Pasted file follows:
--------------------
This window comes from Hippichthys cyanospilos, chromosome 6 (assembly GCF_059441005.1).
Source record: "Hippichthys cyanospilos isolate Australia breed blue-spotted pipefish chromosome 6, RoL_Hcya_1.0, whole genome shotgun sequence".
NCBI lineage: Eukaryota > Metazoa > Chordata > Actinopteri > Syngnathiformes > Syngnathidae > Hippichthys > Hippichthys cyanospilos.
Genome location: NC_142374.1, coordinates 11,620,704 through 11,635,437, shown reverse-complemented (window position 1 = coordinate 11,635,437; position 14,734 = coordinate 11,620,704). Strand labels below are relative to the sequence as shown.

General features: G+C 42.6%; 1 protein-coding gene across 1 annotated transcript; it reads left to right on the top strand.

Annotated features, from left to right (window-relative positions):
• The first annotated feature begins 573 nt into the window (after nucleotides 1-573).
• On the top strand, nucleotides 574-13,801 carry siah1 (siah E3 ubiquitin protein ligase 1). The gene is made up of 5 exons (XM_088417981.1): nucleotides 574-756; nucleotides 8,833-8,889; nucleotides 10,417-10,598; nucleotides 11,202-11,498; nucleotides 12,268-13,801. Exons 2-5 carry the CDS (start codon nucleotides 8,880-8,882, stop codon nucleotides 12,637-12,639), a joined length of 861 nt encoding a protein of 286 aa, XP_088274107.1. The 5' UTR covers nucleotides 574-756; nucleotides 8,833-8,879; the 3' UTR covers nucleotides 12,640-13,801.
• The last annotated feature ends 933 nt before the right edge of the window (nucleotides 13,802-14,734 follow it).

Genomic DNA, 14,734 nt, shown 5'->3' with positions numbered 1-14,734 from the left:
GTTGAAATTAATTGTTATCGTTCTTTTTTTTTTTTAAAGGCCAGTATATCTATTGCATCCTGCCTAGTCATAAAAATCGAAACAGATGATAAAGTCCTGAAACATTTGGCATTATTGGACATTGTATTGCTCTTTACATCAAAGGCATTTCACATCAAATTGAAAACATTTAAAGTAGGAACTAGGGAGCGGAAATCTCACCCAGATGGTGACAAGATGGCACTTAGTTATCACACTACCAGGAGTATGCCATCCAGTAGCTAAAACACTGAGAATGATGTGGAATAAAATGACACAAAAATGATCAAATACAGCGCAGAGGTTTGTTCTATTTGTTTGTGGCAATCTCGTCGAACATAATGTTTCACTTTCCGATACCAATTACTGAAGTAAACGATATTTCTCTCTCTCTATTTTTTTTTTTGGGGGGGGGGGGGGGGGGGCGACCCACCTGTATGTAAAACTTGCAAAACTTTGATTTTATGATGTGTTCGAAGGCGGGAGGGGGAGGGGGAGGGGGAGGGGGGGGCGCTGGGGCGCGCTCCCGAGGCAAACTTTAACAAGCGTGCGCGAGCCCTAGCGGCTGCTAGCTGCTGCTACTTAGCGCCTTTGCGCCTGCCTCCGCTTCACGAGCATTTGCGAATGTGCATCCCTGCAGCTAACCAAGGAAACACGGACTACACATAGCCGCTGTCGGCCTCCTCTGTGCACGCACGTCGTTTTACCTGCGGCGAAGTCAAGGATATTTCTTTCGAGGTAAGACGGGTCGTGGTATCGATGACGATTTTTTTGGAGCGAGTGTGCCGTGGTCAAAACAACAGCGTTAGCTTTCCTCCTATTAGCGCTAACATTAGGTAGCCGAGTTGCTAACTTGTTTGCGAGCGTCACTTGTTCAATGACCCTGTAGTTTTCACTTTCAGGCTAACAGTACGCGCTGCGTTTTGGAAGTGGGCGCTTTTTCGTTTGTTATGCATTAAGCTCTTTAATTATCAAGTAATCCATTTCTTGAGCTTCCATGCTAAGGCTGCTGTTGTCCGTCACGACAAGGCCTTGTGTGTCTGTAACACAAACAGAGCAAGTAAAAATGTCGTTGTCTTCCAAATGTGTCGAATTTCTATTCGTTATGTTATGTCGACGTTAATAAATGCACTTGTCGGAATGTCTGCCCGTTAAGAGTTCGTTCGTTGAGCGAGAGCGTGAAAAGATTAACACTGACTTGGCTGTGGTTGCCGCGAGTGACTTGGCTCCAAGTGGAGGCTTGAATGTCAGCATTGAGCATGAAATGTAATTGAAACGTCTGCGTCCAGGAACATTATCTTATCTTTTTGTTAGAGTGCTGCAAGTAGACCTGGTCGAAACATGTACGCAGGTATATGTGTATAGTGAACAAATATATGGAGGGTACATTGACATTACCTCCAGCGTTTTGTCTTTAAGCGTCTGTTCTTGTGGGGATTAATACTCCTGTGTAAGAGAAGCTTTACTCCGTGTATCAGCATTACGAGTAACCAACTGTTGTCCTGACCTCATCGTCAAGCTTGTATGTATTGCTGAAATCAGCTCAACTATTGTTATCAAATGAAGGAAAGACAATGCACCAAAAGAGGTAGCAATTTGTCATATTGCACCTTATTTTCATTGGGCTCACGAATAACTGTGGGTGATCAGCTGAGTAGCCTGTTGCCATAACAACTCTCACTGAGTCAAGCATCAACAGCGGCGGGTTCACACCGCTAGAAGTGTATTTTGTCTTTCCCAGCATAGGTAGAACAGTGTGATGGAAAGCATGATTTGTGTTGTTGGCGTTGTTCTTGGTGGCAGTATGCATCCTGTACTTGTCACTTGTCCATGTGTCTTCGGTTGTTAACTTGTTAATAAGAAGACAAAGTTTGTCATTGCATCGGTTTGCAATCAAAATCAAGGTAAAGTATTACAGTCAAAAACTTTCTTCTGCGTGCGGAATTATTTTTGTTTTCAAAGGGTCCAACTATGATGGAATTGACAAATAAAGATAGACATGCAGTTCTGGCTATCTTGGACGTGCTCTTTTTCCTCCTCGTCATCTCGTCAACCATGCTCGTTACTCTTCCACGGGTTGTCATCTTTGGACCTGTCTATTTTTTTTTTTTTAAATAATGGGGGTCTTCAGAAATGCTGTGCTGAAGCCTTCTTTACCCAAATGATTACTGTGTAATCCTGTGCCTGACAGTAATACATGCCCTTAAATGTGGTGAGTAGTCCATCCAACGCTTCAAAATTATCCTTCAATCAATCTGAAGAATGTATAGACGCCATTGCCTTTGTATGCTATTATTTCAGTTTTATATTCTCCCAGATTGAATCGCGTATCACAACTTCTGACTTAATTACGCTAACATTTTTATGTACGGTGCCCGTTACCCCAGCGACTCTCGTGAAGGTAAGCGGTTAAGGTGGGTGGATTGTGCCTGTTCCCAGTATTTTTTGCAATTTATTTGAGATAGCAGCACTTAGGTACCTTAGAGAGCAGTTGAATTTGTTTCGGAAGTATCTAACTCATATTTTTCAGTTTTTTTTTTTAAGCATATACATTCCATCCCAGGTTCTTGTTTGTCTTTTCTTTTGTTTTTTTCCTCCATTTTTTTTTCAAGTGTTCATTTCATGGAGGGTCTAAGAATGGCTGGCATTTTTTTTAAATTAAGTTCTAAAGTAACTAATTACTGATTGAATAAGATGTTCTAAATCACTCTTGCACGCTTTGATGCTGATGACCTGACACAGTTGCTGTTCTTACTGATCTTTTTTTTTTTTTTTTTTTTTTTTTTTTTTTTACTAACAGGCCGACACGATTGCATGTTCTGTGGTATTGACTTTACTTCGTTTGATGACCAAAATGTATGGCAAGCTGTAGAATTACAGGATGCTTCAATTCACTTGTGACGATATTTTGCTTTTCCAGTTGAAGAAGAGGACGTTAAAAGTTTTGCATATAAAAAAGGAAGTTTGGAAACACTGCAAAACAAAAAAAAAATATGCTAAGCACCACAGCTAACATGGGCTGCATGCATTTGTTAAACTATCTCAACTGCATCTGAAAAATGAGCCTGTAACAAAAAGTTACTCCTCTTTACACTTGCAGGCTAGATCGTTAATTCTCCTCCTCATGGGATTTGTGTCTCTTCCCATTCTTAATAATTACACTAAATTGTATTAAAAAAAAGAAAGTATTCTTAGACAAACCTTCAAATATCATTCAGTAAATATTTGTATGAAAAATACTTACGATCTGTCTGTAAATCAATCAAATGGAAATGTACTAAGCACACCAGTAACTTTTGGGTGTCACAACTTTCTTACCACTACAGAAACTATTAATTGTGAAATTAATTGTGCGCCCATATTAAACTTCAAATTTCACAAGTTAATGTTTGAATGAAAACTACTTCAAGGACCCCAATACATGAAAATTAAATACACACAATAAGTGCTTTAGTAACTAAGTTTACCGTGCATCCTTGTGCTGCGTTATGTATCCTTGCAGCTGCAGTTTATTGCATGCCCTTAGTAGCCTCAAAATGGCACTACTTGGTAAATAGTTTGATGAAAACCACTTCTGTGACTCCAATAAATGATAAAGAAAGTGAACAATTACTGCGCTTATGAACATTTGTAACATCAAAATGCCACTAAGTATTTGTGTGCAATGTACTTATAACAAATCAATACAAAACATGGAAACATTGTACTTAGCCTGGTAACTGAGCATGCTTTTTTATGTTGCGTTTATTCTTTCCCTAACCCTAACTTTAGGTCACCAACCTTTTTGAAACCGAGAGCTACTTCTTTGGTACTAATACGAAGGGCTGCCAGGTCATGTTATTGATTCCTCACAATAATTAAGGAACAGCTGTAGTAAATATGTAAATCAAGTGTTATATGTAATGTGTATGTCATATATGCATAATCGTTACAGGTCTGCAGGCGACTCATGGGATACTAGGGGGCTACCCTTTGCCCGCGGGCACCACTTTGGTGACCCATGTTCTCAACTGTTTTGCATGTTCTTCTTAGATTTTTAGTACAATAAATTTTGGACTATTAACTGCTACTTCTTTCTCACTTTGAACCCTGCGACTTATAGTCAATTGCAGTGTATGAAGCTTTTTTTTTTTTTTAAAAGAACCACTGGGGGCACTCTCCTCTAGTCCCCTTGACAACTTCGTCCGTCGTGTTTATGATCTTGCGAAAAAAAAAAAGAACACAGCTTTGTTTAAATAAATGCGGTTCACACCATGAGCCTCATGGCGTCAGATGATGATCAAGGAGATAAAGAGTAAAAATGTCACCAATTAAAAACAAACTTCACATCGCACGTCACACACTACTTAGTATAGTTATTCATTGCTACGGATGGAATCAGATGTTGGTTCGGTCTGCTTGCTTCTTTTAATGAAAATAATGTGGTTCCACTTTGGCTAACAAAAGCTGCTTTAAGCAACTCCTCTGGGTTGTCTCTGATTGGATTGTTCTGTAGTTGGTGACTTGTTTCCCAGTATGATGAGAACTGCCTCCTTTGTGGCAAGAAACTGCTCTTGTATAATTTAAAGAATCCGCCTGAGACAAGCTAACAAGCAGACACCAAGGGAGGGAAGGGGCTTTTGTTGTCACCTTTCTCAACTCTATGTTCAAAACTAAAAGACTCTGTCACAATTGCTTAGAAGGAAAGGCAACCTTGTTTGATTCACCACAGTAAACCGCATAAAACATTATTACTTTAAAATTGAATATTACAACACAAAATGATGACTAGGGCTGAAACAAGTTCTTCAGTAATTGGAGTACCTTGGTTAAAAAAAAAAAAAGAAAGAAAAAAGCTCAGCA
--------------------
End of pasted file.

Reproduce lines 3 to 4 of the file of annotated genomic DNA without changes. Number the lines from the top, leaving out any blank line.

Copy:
NCBI lineage: Eukaryota > Metazoa > Chordata > Actinopteri > Syngnathiformes > Syngnathidae > Hippichthys > Hippichthys cyanospilos.
Genome location: NC_142374.1, coordinates 11,620,704 through 11,635,437, shown reverse-complemented (window position 1 = coordinate 11,635,437; position 14,734 = coordinate 11,620,704). Strand labels below are relative to the sequence as shown.